Wednesday, 26 March 2014

Wooed by a Woodlark

On Tuesday we travelled all the way to the outskirts of York for the final time in 2014.  There was a Woodlark heard singing from the car park again, but the bird couldn't be located.

Treecreeper (c) 2014 Maggie Bruce
There was no sign of any wildlife in in the new glade, so we trudged on.  The Chiffchaff was heard singing in flight, before landing in last week's Silver Birch, and began singing properly.  It wasn't easy to see many details in the bad light.  As we neared the recently-ploughed field we heard and then saw a singing Willow Tit.  This was the first definite sighting of this species we've had at this venue this spring.
Record Shot of Singing Willow Tit
Record Shot of Yellowhammer
The Chiffchaff was in the same Silver Birch as last week, and when we reached the corner we had a Treecreeper and our first definite sighting of a male Willow Tit at this location this year.  Where we saw the Woodlark pair 10 days ago we struggled, but did find a few Yellowhammers and more Linnets.  Eventually we did see a pair fluttering above the main path & then they came nearer.  The female disappeared into thick vegetation, but the male twittered at us from the telegraph wire for several minutes.  The students watched in awe, and gasped in pleasure when they could hear the delightful notes emanating from the Woodlark's throat.  It was a little private concert, seemingly for our own pleasure. The supercilium could be seen, and the flecks on the bird's breast, but not much else.  After several minutes he flew down into a recently-ploughed field, and all the wonderful markings on his upperparts could be enjoyed.  The supercilium meeting at the back of his neck could be seen, as could the enormous hind claws and his relatively short tail.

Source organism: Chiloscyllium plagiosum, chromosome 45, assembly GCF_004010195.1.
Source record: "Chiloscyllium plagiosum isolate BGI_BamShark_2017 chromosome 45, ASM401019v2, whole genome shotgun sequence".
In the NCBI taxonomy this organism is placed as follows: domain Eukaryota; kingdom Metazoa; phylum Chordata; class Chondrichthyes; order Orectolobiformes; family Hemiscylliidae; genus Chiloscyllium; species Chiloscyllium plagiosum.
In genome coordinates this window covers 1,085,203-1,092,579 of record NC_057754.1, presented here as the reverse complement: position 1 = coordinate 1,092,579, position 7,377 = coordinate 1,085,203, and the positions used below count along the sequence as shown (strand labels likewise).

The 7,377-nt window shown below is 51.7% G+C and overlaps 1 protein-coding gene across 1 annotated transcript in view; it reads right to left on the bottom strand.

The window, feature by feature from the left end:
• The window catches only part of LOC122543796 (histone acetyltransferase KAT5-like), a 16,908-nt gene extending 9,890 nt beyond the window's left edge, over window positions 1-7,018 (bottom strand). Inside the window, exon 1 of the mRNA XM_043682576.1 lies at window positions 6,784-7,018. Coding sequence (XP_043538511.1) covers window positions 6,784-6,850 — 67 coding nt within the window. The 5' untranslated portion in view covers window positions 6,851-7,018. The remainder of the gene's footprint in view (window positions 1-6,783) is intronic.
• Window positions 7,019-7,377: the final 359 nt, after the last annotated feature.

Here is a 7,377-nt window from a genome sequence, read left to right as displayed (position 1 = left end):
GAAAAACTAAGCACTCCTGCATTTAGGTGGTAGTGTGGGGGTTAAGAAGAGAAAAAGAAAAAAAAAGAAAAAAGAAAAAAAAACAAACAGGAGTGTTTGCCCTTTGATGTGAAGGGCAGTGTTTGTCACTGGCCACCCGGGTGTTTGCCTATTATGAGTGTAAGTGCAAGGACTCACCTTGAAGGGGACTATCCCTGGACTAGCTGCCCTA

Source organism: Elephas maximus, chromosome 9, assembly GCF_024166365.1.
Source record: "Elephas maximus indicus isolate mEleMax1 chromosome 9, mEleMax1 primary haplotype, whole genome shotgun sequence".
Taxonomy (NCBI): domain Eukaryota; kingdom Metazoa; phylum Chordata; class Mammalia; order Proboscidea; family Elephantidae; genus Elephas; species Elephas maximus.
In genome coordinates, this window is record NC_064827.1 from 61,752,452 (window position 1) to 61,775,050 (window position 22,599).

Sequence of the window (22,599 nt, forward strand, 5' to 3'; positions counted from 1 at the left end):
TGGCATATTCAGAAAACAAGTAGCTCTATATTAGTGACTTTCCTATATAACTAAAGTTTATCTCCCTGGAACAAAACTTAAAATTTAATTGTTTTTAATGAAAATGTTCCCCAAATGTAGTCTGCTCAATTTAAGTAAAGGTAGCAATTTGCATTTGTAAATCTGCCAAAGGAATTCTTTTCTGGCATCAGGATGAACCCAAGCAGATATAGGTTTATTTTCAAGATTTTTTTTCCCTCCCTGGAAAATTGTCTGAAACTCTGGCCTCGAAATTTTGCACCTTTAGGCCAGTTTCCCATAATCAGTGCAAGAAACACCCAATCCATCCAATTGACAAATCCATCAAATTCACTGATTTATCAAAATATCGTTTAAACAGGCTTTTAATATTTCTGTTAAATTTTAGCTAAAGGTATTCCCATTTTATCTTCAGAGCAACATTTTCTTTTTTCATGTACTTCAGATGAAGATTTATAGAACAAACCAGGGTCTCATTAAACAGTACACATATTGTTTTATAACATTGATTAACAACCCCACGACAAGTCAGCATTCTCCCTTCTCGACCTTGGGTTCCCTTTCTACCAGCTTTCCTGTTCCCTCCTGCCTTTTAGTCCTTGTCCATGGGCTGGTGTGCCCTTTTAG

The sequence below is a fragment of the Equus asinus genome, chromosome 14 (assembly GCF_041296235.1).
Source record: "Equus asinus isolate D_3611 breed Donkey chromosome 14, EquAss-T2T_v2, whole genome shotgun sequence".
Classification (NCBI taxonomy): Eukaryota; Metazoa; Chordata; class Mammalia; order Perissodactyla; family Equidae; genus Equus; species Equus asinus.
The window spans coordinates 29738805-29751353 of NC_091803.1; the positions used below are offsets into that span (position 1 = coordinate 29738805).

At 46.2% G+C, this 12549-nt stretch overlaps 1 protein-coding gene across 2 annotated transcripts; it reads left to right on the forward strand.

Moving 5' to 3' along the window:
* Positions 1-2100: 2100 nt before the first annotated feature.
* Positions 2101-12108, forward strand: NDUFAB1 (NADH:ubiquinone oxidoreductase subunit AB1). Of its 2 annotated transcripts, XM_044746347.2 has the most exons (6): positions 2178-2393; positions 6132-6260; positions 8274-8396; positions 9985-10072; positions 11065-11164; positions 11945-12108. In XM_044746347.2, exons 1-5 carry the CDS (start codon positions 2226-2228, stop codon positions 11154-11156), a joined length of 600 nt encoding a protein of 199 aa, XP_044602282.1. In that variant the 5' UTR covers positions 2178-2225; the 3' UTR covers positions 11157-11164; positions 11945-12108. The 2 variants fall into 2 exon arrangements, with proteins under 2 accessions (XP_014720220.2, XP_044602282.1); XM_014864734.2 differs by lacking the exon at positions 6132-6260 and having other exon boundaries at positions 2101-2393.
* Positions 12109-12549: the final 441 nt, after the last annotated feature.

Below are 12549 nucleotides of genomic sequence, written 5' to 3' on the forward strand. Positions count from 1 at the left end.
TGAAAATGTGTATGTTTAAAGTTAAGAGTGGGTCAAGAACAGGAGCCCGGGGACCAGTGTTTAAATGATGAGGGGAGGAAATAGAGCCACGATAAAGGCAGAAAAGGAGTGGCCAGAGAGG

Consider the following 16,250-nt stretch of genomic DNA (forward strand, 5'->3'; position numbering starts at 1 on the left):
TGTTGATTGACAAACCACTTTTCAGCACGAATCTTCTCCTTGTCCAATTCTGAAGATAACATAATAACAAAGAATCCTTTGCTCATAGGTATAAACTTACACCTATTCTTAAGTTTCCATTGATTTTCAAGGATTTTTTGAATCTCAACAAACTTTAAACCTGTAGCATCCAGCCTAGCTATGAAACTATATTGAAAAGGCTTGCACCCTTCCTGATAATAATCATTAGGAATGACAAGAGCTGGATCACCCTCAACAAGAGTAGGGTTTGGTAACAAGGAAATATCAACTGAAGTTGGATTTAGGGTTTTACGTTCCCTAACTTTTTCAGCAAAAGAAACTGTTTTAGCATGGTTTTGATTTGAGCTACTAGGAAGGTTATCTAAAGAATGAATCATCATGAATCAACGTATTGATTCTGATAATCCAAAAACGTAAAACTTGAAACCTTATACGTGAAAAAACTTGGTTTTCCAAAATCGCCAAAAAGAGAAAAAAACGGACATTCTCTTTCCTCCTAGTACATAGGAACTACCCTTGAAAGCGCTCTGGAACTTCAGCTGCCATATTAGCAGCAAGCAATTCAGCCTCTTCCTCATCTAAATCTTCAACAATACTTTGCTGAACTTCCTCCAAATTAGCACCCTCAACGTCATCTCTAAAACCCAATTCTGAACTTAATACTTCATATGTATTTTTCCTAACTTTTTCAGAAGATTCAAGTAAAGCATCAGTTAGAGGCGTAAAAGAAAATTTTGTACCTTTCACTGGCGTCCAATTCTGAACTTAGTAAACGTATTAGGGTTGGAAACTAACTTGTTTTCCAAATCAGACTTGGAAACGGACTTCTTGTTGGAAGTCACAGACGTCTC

Woodlark - note protruding supercilium & enormous rear claws
Woodlark - note supercilium meeting at back of neck
Singing Woodlark
Ditto (c) 2014 Maggie Bruce
Woodlark 9c) 2014 Tony Robinson
Yaffle Torpedo - just after we left the Woodlark
There wasn't much to see on the reserve, and the journey back to the car park was quite uneventful.  The afternoon session started well with a very confiding Marsh Tit, but there was a sharp decline after that delightful sighting with not much seen of note.  We were right on the edge of a weather system with rain in York and bright sunshine to the east, and the activity was all shutdown after 11am.  The sun peeped out for 10 minutes at 2.30, but it wasn't enough to bring the birds out.
Crossbills (c) 2014 Tony Robinson
Tree Full of Crossbills (c) 2014 Tony Robinson
Scruffy Marsh Tit - been nest-building?
Last week some Wednesday morning stalwarts came to this location, and as well as the Woodlarks they found a large flock of Crossbills, sadly there was absolutely no sign of them today.

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